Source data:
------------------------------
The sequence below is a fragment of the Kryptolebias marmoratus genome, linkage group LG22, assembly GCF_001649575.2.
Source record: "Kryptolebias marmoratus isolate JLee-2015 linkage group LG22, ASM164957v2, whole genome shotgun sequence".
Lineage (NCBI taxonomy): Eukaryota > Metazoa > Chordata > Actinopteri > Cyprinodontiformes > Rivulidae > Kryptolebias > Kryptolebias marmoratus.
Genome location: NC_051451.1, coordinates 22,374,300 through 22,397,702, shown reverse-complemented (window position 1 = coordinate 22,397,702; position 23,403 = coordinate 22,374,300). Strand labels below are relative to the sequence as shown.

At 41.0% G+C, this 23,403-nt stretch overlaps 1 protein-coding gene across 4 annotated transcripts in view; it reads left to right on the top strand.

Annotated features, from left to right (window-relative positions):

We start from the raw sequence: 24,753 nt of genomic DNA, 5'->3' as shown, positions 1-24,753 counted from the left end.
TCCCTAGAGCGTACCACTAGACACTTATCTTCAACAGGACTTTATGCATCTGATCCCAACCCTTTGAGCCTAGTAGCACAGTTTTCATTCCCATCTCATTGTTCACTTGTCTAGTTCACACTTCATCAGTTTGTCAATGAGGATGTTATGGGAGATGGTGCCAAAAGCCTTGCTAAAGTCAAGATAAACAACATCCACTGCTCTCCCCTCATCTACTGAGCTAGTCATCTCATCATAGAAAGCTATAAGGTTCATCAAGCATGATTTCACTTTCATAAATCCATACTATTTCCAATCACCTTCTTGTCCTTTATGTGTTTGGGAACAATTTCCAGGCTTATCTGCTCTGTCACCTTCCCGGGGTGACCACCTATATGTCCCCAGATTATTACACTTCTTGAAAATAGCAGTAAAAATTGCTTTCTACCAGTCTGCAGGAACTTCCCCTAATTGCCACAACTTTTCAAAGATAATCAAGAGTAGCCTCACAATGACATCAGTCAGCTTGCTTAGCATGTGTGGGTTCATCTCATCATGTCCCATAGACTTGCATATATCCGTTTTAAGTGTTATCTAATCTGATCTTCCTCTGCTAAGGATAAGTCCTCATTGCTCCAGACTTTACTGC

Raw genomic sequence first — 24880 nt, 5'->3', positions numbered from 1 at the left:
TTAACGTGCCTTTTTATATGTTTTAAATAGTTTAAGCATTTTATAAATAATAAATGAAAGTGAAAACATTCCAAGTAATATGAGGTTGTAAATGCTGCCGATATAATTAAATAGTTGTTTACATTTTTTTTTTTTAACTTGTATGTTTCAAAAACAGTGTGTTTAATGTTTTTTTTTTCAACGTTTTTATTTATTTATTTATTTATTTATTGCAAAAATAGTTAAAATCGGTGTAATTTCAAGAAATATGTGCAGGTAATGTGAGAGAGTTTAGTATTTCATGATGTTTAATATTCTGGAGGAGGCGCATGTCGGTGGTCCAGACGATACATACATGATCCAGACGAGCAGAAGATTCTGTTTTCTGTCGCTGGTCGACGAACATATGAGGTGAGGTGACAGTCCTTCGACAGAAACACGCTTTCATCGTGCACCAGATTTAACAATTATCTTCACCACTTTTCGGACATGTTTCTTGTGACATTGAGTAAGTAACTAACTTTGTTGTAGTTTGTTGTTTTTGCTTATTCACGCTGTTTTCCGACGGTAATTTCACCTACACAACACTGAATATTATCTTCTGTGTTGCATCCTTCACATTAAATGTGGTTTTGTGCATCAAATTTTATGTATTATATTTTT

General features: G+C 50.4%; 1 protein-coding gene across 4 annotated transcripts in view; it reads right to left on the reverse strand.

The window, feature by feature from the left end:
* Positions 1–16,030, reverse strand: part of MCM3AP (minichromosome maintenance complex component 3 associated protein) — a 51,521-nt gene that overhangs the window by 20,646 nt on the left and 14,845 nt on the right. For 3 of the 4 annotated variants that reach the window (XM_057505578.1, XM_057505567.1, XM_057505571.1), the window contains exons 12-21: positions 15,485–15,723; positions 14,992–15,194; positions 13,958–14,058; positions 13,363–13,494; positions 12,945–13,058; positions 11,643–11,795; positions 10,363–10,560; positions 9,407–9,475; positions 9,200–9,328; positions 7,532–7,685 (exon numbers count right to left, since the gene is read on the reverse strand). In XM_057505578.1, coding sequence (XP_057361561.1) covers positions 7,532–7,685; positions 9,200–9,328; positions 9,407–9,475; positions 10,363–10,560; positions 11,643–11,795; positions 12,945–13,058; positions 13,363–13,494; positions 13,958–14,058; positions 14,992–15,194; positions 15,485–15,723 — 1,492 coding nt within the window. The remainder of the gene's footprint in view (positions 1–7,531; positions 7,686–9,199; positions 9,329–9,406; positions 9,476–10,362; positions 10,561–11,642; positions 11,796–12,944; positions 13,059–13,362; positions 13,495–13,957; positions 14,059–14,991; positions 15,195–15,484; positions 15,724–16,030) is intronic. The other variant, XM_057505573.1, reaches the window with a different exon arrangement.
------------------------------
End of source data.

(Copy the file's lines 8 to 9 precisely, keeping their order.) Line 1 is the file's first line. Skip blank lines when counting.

TCCCTAGAGCGTACCACTAGACACTTATCTTCAACAGGACTTTATGCATCTGATCCCAACCCTTTGAGCCTAGTAGCACAGTTTTCATTCCCATCTCATTGTTCACTTGTCTAGTTCACACTTCATCAGTTTGTCAATGAGGATGTTATGGGAGATGGTGCCAAAAGCCTTGCTAAAGTCAAGATAAACAACATCCACTGCTCTCCCCTCATCTACTGAGCTAGTCATCTCATCATAGAAAGCTATAAGGTTCATCAAGCATGATTTCACTTTCATAAATCCATACTATTTCCAATCACCTTCTTGTCCTTTATGTGTTTGGGAACAATTTCCAGGCTTATCTGCTCTGTCACCTTCCCGGGGTGACCACCTATATGTCCCCAGATTATTACACTTCTTGAAAATAGCAGTAAAAATTGCTTTCTACCAGTCTGCAGGAACTTCCCCTAATTGCCACAACTTTTCAAAGATAATCAAGAGTAGCCTCACAATGACATCAGTCAGCTTGCTTAGCATGTGTGGGTTCATCTCATCATGTCCCATAGACTTGCATATATCCGTTTTAAGTGTTATCTAATCTGATCTTCCTCTGCTAAGGATAAGTCCTCATTGCTCCAGACTTTACTGC

Raw genomic sequence first — 24880 nt, 5'->3', positions numbered from 1 at the left: